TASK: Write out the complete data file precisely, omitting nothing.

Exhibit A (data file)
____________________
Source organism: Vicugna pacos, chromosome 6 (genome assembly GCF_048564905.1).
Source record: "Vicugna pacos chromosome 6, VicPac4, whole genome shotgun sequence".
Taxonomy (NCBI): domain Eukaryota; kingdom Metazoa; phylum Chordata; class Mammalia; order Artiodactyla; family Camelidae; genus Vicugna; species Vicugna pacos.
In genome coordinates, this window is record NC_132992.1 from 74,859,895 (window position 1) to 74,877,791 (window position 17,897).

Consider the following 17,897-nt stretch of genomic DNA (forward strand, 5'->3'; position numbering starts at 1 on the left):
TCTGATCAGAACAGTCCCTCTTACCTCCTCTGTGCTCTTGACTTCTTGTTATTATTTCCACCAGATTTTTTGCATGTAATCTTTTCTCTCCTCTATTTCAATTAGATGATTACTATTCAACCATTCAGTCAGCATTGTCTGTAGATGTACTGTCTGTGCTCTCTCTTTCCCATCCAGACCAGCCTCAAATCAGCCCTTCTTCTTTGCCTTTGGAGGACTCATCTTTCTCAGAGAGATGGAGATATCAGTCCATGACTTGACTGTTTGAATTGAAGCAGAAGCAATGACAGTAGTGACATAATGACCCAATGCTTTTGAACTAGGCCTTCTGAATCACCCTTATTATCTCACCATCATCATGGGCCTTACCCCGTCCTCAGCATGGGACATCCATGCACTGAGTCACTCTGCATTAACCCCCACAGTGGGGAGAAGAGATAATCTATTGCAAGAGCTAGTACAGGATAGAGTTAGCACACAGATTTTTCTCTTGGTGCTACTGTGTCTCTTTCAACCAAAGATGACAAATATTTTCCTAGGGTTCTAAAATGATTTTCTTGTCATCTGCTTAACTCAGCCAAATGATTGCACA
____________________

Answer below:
Source organism: Vicugna pacos, chromosome 6 (genome assembly GCF_048564905.1).
Source record: "Vicugna pacos chromosome 6, VicPac4, whole genome shotgun sequence".
Taxonomy (NCBI): domain Eukaryota; kingdom Metazoa; phylum Chordata; class Mammalia; order Artiodactyla; family Camelidae; genus Vicugna; species Vicugna pacos.
In genome coordinates, this window is record NC_132992.1 from 74,859,895 (window position 1) to 74,877,791 (window position 17,897).

Consider the following 17,897-nt stretch of genomic DNA (forward strand, 5'->3'; position numbering starts at 1 on the left):
TCTGATCAGAACAGTCCCTCTTACCTCCTCTGTGCTCTTGACTTCTTGTTATTATTTCCACCAGATTTTTTGCATGTAATCTTTTCTCTCCTCTATTTCAATTAGATGATTACTATTCAACCATTCAGTCAGCATTGTCTGTAGATGTACTGTCTGTGCTCTCTCTTTCCCATCCAGACCAGCCTCAAATCAGCCCTTCTTCTTTGCCTTTGGAGGACTCATCTTTCTCAGAGAGATGGAGATATCAGTCCATGACTTGACTGTTTGAATTGAAGCAGAAGCAATGACAGTAGTGACATAATGACCCAATGCTTTTGAACTAGGCCTTCTGAATCACCCTTATTATCTCACCATCATCATGGGCCTTACCCCGTCCTCAGCATGGGACATCCATGCACTGAGTCACTCTGCATTAACCCCCACAGTGGGGAGAAGAGATAATCTATTGCAAGAGCTAGTACAGGATAGAGTTAGCACACAGATTTTTCTCTTGGTGCTACTGTGTCTCTTTCAACCAAAGATGACAAATATTTTCCTAGGGTTCTAAAATGATTTTCTTGTCATCTGCTTAACTCAGCCAAATGATTGCACA